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No Sex at 16: Say Indian Lawmakers

Under the new paradigm, proposed by the Indian Cabinet, two teenagers having sex under age 18 can be charged for rape, even if they choose to hit the sack voluntarily. The government’s intentions have their basis, writes Siddharth Srivastava.

Congress Party general secretary Rahul Gandhi

What should be the age of consent for a man and woman or a boy and girl to have sex? A recent move by the Indian government to make consensual sex under the age of 18 illegal has raised some heat. As matters stand in India two persons over the age of 16 can consent to have sex, without any legal repercussions. Indians vote at 18, while the legal age for marriage for girls is 18 and for boys 21.

Under the new paradigm, proposed by the Indian Cabinet, two teenagers having sex can be charged for rape, even if they choose to hit the sack voluntarily. The government’s intentions have their basis.

There are large populations of deprived and impoverished youth and children in this country that continue to be exploited for prostitution, child and bonded labor, working in myriad factories, small roadside restaurants, car repair shops, domestic helps and many more.

These innocent kids need to be protected from adult mercenary predators who think nothing beyond merciless commercial gains, illegal trafficking and selling of bodies. Over the recent past, several instances have emerged of minor girls belonging to tribal areas in Eastern India, being illegally trafficked to feed the growing domestic maid requirements in national capital Delhi.

Many of the girls have faced physical and sexual assault at the hands of their handlers and also eventual employers. It is Eastern India incidentally, that is facing an acute problem of armed Maoist insurgency, due to the extremely impoverished local population and lack of development.

Yet, there is a difference between an over-aged man exploiting a minor girl as opposed to two teenagers, at similar stages in life, choosing to be together. There are large swathes of urban India imbued with liberal spirits with high levels of sexual activity among the youth exposed to satellite TV, Internet, Hollywood and Bollywood movies.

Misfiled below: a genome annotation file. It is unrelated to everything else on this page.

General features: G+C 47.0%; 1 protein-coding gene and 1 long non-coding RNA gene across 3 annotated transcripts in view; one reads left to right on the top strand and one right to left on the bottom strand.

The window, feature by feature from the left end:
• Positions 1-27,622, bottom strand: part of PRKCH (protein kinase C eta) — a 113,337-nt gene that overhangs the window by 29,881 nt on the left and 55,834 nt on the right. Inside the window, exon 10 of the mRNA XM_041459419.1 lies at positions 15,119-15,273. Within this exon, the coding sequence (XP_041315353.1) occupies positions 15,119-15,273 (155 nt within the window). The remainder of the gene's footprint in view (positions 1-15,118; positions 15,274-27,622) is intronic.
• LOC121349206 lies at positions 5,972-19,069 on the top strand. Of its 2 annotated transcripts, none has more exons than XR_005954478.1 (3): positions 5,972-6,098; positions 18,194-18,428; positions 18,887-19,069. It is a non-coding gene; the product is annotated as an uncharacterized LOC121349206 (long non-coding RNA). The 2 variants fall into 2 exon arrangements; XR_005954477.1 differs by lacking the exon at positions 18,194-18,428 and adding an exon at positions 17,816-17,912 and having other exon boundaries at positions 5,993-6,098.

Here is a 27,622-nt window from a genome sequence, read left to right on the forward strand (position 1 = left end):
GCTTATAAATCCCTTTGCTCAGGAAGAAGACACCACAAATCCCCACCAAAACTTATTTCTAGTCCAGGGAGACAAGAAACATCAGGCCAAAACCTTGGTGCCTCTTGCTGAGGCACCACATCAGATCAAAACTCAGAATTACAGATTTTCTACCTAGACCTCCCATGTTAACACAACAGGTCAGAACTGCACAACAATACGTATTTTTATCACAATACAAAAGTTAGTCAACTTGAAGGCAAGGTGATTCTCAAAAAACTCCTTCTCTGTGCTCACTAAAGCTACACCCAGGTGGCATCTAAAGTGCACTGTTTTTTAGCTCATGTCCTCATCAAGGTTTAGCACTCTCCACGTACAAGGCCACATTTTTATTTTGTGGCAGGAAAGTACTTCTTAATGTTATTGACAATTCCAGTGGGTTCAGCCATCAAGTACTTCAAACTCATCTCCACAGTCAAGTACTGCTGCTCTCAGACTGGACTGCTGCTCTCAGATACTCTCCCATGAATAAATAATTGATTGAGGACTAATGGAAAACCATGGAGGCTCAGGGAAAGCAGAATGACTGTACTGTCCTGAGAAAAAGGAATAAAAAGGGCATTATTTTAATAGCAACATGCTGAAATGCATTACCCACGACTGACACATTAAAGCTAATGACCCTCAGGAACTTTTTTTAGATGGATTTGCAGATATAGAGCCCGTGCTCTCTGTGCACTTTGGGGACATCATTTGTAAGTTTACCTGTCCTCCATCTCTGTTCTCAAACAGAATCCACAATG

These kids who grow up on soaps such as Friends, Sex and the City, are exposed to suggestive commercials and online pornography that only whet sexual curiosity. They could possess high disposable incomes courtesy their high earning parents, but are definitely endowed with the freedom to explore their creative, intellectual and often sexual selves.

With girls today reaching puberty by the age of 10 and boys 13, it is well established that biological and hormonal changes engender teenage curiosities under cover or otherwise, in India and anywhere else. There is reason that Indian-origin porn star-turned Bollywood actress Sunny Leon has been trending high on online search engines in India for sometime now.

Innumerable studies, meanwhile, highlight high levels of teenage sexual activity, while the large number of MMS scandals involving school and college kids across the country only reinforces the occurrence.

Even in rural India, the rise in honor killings indicate a lack of understanding of changing sexual mores of the youth that are exposed to the wider global milieu via multiple media options that can range from TV to cheap 3G cell phones to broadband connectivity. India’s telecom revolution has clocked high growth due to such populations.

While European nations and America have recognized the social realities in the formulation of their laws, New Delhi seems to have betrayed a lack of understanding and sensitivity that could eventually bracket the country with a select few retrograde Islamic countries with a similar law. This is paradoxical as the government has displayed maturity in handling the issue of gay sex, which is no longer illegal in the country.

The universal application of India as a conservative closed society where boys and girls are not supposed to look at each other till the age of 18 is anachronistic, radical, lacks sensitivity, self righteous and misses the point.

The moot issue is whether teenagers should be hauled up in bed instead of being sensitized about adequate protection, contraception and the emotional contours concomitant with intimate relationships, especially young girls.

In India, young couples do not have it easy in any case. The police keep a close vigil in parks, cars, shopping areas, beaches, anywhere. The cops wait for the lust and love-stricken boy and girl to shed inhibitions and then harass them to part with belongings ranging from wallet, watch, cell phone and any jewelry items. Physical assault is always an option to implement the loot.

This is the strict, inhuman and callous legal implementation of an archaic Indian law dating back to pre-independence British times that punishes couples for public obscenity. If our security personnel took out criminals and terrorists with the same zeal as they scour for young couples discovering each other physically, our country will be a much safer place to live.

If young lovers believed that the situation could get no worse for them, they could be mistaken. There is no reason why policemen prowling for easy money will not insinuate rape to corner any young boy and girl just hanging out. India, despite being the land where the Kamasutra originated, is not an easy place to profess love. This cannot be acceptable.

Siddharth Srivastava is India correspondent for Siliconeer. He lives in New Delhi.


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